Social Origins of Democracy: Religious freedom laid the foundations for political freedom

New forces arose to threaten the old patterns of religious life. Towards the end of the Middle Ages, Roman Catholicism was moving towards its peak, with the old ways more and more in disharmony with new forces. Individualism, nationalism and secularism contributed to a climate of opinion hostile to the continuation of privileges and abuses in the church. They had been tolerated so long because they were bound up with feudal traditions. The Lords and the Commons were more hostile to the papal authority than the king. Reformers like John Wycliffe emphasized the importance of the individual and his ability to effect direct contact with God. He attacked the intermediary role of the priest between individual and God.

The Reformation reduced the prestige of the Roman papacy and heightened that of the monarchy. Reformation was at its core a fight for freedom from religious oppression. By drawing a line of demarcation between polity and religion, it paved the way for the establishment of secular government.

Further, the Protestant theology appealed to the individualism of the middle class. The phrase ‘the individual’ in its modern sense dates from the late 16th or early 17th centuries. By raising the voice of the laity against that of the clergy, Protestantism contributed to the development of democratic thinking. Individual liberties, which were asserted first with respect to man’s dealings with God, came to be regarded as important in human beings’ dealings with each other as well.

Dissolution of monasteries led to redistribution of wealth

After the Reformation, the Tudor kings (1485-1603) pursued a policy of confiscating the monastic estates. This led to great changes in the economic history of England by weakening royal authority and heightening the power of the Parliament. The Crown’s need for great sums of ready money between 1540 and 1546 to meet the expenses of war with France forced the Tudor monarchs to sell seven-eighths of the confiscated monastery estates by the time of Henry VIII. The need for cash compelled the various later Tudor sovereigns to repeat Henry VIII’s practice of selling church land. Usually, the Crown sold its properties at twenty times the annual rental value. Those who purchased land on these terms exacted higher rents from their tenants. Further, the sale of church lands increased the mobility of land. Cheap land was available in plenty to anyone who had the capital to invest. By 1600, the gentry were leasing land from the king in order to produce for the market.

The new aristocracy created by the acquisition of church lands became a powerful support to the Tudor throne and a bulwark of economic interest against any aristocratic or religious revolts. This further strengthened the political and economic power of the kingdom. The new aristocracy rooted in agriculture, commerce, industry changed the nature of the English nobility from static conservatism to dynamic enterprise. This new class was responsible for spreading the ideas of liberty and equality in the 17th century.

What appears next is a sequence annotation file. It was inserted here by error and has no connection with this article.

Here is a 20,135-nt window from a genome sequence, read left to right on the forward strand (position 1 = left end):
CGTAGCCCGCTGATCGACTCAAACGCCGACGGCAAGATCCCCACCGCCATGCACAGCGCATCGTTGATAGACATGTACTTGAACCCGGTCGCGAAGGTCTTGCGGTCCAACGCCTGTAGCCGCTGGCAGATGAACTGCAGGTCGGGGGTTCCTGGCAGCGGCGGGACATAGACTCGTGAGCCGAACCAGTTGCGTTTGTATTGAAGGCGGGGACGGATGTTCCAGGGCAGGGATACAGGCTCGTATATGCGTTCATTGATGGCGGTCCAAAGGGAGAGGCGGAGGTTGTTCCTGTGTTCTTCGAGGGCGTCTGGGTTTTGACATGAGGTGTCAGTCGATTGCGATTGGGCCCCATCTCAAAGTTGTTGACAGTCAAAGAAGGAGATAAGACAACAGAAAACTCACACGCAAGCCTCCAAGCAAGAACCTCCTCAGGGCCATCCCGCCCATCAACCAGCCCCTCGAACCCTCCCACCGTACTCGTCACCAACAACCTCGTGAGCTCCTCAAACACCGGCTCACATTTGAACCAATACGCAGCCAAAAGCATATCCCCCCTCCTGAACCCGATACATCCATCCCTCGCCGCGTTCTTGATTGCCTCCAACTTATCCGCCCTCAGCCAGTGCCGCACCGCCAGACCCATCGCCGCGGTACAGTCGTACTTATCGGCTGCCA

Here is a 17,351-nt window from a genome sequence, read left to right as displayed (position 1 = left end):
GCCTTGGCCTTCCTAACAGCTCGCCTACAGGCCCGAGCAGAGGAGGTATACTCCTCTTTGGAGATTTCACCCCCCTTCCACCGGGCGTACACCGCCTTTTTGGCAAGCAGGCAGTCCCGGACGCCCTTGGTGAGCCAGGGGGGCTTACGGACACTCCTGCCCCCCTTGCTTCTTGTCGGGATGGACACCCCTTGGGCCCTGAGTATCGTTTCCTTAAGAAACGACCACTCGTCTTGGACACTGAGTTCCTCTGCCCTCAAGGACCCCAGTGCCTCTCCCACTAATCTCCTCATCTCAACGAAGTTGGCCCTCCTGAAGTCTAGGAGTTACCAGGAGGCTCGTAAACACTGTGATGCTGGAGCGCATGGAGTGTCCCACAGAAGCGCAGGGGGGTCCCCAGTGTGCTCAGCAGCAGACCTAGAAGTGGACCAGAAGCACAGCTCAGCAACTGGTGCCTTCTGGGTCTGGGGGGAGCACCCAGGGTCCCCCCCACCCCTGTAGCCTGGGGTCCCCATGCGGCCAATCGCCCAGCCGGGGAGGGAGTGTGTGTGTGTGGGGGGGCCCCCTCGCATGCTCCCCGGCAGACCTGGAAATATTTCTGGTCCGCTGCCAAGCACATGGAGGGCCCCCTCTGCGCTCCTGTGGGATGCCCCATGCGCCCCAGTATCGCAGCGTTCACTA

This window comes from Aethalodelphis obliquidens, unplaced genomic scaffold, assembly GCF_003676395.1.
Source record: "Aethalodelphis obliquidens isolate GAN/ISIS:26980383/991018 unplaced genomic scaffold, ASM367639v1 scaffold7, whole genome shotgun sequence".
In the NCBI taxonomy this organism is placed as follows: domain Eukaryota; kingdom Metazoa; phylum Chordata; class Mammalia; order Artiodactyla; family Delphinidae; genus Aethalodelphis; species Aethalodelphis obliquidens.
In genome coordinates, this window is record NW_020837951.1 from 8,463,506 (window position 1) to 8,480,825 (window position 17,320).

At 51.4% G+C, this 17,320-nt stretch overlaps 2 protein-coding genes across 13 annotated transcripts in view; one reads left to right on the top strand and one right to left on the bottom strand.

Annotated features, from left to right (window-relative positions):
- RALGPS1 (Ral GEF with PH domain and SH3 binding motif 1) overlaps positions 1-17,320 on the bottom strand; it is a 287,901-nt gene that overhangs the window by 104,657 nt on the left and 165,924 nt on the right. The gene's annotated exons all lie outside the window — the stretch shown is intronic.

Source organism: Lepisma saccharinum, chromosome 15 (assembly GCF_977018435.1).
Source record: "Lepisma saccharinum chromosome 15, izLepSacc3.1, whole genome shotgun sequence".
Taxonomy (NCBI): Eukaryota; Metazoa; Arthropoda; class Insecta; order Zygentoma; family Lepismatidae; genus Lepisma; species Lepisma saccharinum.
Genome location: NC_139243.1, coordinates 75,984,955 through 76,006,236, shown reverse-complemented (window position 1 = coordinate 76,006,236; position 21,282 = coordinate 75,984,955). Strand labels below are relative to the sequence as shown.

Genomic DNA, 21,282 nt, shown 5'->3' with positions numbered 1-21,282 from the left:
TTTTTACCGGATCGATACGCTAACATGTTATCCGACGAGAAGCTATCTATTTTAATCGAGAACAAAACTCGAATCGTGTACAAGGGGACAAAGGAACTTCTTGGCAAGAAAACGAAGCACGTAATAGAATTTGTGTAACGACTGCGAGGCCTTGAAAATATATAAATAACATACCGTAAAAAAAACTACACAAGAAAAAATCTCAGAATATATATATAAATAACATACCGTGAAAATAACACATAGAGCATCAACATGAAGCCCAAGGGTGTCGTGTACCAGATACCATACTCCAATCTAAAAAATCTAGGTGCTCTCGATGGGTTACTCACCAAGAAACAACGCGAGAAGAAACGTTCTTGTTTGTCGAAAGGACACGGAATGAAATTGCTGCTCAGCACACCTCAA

Upward social mobility reduced medieval social stratification.

Medieval English society was feudalistic and militaristic. Social hierarchy, based on the holding of land, prevented upward social mobility. But with the rise of a money economy and the shift in the status of land from a source of power to a source of wealth, English society lost its rigidity. The mobility it permitted shattered the elements of stratification and spurred the evolution of democracy. Sixteenth century English society was not static. Social grades were more flexible and less sharply defined than they were in other parts of Europe. Wealth and education could bring a man to the upper ranks of the society. Many of the most successful merchants came from the poorer, underprivileged groups but were accepted into the upper ranks of the society. Leading figures of Stuart England were grandchildren of London aldermen.

The peers and gentry did not scorn trade and industry as their counterparts did in France. In fact, they themselves engaged in commerce. (The laws of primogeniture forced the younger sons of nobility to move out of the villages and pursue trade or practice law.) The demand of the Tudor State for men of competence to fill the new positions in court and other fields of royal administration also helped increase the social mobility. The price rise also accelerated social mobility i.e.; money was used to acquire peerages. Between 1640-50, not only merchants but also even men of humble origin had joined the ranks of the landed gentry.

Source: MSS Research

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